Alexandra Toland presented on three panels on Tuesday, including “The Sky Inside the Soil,” which is a multi-phase, co-authored, research-creation project developed by Toland and Caroline Ektander that explores the rhizosphere as a place of trans-mediation in an environment of extreme toxicity. Toland also presented for the “Epistemologies and Ontologies of Soil: Towards New Politics of Soil Knowledge” panel, her paper titled “Soil Personhood, on the possibility of ped-ontological protection of soil beings and livelihoods,” and for the “Soil, Soul and Society: Transformative Pathways in Soil Care Practices” panel, she presented a new publication project in the making, the “Language of Soil” with Anna Krzywoszynska.

    Rhonda Janke, Deanna Pindell, Jwan Ibbini and Patricia Watts convened and moderated a session titled “Soil Health from Multiple Perspectives,” which was presented in two separate panels in the rooftop Belvedere room with an incredible view of Florence. The first panel included Janke’s introduction to “A brief history of the buried cotton cloth assay use in science and art and current comparisons of diverse sites using metagenomic indicators.” She also unfurled a long data set on the DNA soil testing sampled from the participants located between Oman, Europe and the U.S. Pindell presented “Burial Shroud: a multispecies and ecofeminist perspective on human/microbial relationships in soil fertility and decomposition, as expressed through art.” She also presented Allie Horick’s Soil Quilt, made of soils from fourteen of her families’ ancestral cemeteries and patterned after her great-grandmother’s quilts.

    This was followed by Ibbini’s talk titled “Buried Cloth Technique: Soil Microbial Art as a Teaching Tool for Laboratories.” With her students they conducted experiments by adding toxic substances, and sugar to the fabric before burial, which accelerated decomposition and affected resulting colors. The concluding panel was “Two Painters’ Collaboration with Soil, A Search for Understanding,” presented by Andrea Bersaglieri who shared watercolors on paper by Pamela Casper, featuring colorful underground worlds with circular insets of buried fabric on which she embroidered microbial life. The works mimic a microscopic view and channel generations of women’s work, typically undervalued—analogous to the way soil life has been undervalued. Bersaglieri also presented her paintings and drawings of clumps of soil on the soiled textiles, incorporating inks made from organic matter found within the soil buried in the artists’ backyard garden, in Los Angeles, California.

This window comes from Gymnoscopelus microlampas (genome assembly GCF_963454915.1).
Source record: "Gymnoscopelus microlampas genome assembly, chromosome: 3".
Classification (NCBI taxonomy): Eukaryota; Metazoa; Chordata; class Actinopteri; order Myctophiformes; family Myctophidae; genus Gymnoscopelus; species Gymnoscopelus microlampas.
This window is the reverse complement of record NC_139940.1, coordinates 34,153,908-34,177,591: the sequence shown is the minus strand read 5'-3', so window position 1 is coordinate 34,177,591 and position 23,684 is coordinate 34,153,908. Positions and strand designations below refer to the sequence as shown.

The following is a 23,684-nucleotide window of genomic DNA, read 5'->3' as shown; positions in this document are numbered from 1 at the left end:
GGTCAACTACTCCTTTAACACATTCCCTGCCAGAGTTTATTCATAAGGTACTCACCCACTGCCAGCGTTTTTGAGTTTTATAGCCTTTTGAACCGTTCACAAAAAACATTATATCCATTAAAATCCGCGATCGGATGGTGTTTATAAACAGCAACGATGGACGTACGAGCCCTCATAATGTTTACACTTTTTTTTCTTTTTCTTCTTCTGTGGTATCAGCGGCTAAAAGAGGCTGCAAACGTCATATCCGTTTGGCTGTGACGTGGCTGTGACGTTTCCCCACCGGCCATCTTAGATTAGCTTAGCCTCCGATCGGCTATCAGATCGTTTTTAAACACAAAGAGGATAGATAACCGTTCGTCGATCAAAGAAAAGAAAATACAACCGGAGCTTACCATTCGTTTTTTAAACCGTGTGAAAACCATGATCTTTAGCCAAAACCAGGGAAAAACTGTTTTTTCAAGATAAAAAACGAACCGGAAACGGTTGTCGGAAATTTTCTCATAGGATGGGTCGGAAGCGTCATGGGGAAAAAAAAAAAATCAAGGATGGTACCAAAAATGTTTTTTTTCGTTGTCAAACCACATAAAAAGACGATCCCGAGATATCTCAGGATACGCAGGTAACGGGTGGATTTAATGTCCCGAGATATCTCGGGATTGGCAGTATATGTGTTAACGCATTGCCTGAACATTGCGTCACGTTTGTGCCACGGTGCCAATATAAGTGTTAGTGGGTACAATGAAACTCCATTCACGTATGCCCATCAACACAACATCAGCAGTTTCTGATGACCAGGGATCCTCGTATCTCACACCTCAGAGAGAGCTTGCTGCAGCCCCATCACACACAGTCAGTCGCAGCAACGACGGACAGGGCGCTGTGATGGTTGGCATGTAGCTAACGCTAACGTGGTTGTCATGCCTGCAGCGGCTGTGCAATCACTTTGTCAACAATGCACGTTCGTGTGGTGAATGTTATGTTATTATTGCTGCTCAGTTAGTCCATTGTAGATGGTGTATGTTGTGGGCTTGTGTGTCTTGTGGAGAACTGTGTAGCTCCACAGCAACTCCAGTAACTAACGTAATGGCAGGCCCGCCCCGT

For the second session on “Soil Health from Multiple Perspectives,” I gave a brief history titled “Ecological artists engaging soils as both medium and non-human collaborator,” including Italian Arte Povera artists Peno Pascali and Giovanni Anselmo and post-war painter and farmer Gianfranco Baruchello, as well as several early American artists working with soils, and the buried textiles of ecoartspace member participants unable to attend, participants of the Soil Dialogues. Anne Yoncha presented the sound work of Kim V. Goldsmith and her own sound work in a talk titled “Sound of Soils: Two approaches to a multisensory understanding of soil.” She outlined how they each used different processes to explore their respective soil microbiome communities and shared the resulting sounds. Next was Jo Pearl, who presented Cindy Stockton Moore’s experimental short video Refuge in dialog with her own film Unearthed for the panel titled “Animating Soil Health: Breathing Life into Soil, Campaigning through Stopmotion Film.” She highlighted the origins and meaning of the practice of animation, defending its dynamic ability for bringing the hidden soil biome to life.

    Three scientific posters were also presented, displayed around the perimeter of the main lecture hall for the duration of the congress (a strategy more ecoartists should be participating in at science conferences). Saskia Jorda illustrated her buried cloth experiment at two locations in Arizona, and included shoes or slippers with attached “mycelial roots'' sprouting from the bottoms, which she made from the textiles buried near her home. Her slippers and the poster titled “Rooted: soil health and memory of place,” were displayed at Il Coventino following the congress. Another collaborative poster by Anne Yoncha titled “Suon Laulu (Song of the Swamp): Soil Data Sonification of Post-Human Landscapes,” presented data from a graphic score, choral performance, and programmed video visualization that sonified 160 years of soil data from post-extracted peatlands in Finland. And, Ibbini’s daughter, Nada Hatamleh, from Oman, summarizing both historic and contemporary use of soil for design and construction in her poster titled “Harbony beneath our structure: bridging sustainable architecture and soil science in a changing world.”